Sea Vegetables: More Information
Summer Volume: 2016 Issue: 23(2) page(s): 37
In the last issue, we again discussed vegetables of the sea. Previously, they were written about in Volume 8(3). After that, many kudos and a number of complaints followed.
History tells us seaweeds were wet and dried, then wet and dried again many times. This as a means of collecting their salt. These many evaporation times concentrate many minerals in them. In the past many were used for healing. Among the complaints we received was not advising that many sea vegetables sold have some arsenic in them. Readers suggested because of this, that we and folks only purchase certified organic ones.
The marine algae we commonly call 'seaweeds' or 'sea vegetables' do fall into three categories by their colors of blue-green, brown, and/or red. The ancient Chinese used the their ashes for healing; so did the Vikings, Aztecs, and other early peoples. Modern science confirms the efficacy of many of them as treatments for ailments including swellings, circulatory issues, feminine ailments, and seasickness. The Scripps Oceanographic Institute adds hay fever to this list, and tells us that many also have high amounts of vitamins A and D, even more than found in cod liver oil.
Chinese farmers do use may seaweeds you see here and others to fertilize their sweet potatoes, coffee, coconuts, and peanuts. They also use them to cook with for their flavors and for health reasons.
In the United States, there is growing interest in these sea vegetables instead of using toxic pesticides. Recently, concern is that some have trace amounts of arsenic as was found by readers doing their own research. We are passing that along and thank those that did share that information. We suggest all interested parties read many sources to make their own decisions as to their use.
Many said they do use seaweeds in facials and purchase ‘certified organic’ ones as that makes sense to them. Maine Coast Sea Vegetables is a company they recommended. There are other sources of certified organic sea vegetables that are minimally processed, soy free, dairy-free, gluten-free, and GMO-free. When tested for nutrients, many of these seaweeds have ‘excellent’ or ‘very good’ ratings for iodine, Vitamins A, B2, and Vitamin C, also for manganese, and copper, and they have ‘good’ ratings for several other nutrients.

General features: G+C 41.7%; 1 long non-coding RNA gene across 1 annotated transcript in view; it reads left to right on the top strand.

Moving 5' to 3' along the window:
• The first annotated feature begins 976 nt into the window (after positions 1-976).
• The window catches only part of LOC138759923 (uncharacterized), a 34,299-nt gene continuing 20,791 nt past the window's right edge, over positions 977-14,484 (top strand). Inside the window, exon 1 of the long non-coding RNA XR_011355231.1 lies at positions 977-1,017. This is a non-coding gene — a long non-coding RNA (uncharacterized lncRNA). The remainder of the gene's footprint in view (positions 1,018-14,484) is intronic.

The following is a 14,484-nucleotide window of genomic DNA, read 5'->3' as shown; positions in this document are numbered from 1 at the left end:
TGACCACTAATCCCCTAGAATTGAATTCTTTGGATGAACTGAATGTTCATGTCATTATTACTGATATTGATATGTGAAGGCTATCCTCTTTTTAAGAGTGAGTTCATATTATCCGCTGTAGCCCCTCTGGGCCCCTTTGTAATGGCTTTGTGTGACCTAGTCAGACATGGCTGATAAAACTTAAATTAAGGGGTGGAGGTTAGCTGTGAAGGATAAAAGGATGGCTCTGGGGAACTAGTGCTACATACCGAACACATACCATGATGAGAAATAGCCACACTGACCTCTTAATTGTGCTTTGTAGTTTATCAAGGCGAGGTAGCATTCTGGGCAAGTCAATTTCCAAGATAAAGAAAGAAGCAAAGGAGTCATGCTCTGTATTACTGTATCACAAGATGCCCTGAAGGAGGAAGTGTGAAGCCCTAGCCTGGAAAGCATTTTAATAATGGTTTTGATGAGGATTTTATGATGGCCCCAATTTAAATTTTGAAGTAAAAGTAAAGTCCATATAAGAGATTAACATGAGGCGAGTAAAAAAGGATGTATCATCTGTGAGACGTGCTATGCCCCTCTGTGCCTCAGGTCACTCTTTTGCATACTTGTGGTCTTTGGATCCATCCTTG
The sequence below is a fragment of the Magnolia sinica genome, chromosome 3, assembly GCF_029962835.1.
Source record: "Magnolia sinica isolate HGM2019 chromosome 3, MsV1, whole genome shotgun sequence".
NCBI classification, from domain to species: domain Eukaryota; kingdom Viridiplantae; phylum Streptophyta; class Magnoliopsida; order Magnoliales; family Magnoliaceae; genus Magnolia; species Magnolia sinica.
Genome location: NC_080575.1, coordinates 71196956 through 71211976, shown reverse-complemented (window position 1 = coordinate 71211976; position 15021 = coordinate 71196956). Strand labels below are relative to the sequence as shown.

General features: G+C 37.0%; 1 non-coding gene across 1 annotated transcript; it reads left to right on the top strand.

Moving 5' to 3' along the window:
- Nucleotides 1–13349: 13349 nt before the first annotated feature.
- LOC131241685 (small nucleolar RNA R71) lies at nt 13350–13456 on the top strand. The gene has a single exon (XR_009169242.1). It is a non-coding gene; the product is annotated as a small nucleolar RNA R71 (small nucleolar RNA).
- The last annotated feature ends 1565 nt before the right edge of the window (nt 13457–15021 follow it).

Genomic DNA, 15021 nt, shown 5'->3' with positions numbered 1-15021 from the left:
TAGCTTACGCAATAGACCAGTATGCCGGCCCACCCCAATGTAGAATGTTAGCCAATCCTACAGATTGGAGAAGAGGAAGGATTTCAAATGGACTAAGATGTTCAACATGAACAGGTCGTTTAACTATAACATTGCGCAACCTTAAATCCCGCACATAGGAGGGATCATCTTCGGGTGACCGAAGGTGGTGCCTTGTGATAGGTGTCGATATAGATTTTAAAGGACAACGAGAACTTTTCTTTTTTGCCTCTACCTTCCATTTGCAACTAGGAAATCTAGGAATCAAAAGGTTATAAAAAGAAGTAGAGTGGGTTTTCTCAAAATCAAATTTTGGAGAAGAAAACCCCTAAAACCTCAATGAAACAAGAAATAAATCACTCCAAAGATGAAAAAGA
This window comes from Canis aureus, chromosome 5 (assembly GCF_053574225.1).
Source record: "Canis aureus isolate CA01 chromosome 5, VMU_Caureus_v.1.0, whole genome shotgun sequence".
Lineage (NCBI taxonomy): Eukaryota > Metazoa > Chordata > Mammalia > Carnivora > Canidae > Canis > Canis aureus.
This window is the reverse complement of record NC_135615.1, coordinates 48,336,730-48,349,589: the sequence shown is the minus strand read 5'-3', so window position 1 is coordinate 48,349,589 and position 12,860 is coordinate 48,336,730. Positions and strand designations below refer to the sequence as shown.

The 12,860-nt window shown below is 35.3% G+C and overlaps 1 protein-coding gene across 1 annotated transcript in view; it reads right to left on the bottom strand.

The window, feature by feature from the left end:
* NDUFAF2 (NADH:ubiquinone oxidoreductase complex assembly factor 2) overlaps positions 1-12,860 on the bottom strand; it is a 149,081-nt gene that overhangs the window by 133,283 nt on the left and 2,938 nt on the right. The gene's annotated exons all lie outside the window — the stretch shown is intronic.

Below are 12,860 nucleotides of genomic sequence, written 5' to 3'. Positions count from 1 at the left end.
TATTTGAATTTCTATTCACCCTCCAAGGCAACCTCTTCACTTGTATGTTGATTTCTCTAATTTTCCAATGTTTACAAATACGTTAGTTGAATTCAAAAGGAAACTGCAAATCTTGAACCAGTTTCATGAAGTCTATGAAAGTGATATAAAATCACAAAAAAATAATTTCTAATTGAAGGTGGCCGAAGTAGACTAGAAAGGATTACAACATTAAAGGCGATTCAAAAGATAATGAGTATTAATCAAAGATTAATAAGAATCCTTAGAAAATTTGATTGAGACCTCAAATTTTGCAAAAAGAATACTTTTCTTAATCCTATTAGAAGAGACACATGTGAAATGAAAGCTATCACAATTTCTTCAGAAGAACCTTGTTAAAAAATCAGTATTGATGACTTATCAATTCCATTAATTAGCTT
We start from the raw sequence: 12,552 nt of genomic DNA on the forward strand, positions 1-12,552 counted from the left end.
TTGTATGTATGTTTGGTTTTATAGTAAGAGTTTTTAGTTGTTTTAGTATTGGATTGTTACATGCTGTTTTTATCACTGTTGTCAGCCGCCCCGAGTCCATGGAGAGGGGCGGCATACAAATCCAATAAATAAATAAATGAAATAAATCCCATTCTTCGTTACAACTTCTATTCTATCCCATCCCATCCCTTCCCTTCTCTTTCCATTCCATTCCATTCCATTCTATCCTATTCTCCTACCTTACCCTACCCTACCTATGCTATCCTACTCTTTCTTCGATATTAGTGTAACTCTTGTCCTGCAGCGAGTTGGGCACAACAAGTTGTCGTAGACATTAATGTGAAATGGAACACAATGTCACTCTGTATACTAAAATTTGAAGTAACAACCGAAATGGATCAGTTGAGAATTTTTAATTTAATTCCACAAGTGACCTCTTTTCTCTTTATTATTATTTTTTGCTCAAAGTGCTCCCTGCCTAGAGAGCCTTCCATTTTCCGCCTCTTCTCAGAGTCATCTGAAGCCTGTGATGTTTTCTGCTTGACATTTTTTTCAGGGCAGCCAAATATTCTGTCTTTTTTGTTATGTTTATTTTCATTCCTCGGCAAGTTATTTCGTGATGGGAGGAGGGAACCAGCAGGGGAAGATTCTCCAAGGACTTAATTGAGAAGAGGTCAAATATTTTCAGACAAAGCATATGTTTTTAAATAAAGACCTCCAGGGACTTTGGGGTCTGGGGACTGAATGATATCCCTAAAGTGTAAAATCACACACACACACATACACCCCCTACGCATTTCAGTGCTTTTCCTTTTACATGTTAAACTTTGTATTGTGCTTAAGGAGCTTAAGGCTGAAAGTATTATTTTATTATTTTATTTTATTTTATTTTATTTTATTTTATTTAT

Some readers wrote that sea vegetables may be a better source of bio-available iron than previously thought, and that they are a unique source not only of iodine, but also of vanadium, and many enzymes. They told us to tell readers that these vegetables may help the body’s sensitivity to insulin, some have documented anti-inflammatory benefits for osteoarthritis, are valuable for their cardiovascular benefits, and that many lower estrogen-related cancers including those of the breast.
Another frequent suggestion included using ground ones on the dinner table instead of salt to season one's food. Several said to advise that they need no cooking and do offer the broadest range of minerals, many have anticoagulant and anti-thrombotic benefits, and some can lower total cholesterol and LDL cholesterol.
We thank all readers who wrote wanting to educate us about many sea vegetables whose history in ancient Chinese culture is long and were used by China’s royalty. They also said we should tell our readers to keep them in tightly sealed containers so they can stay for months.
This is not our area of expertise, readers do need to do their own research. We are passing on what was shared, and we thank those who did share with us. We suggest all interested parties read many sources enabling them to be informed.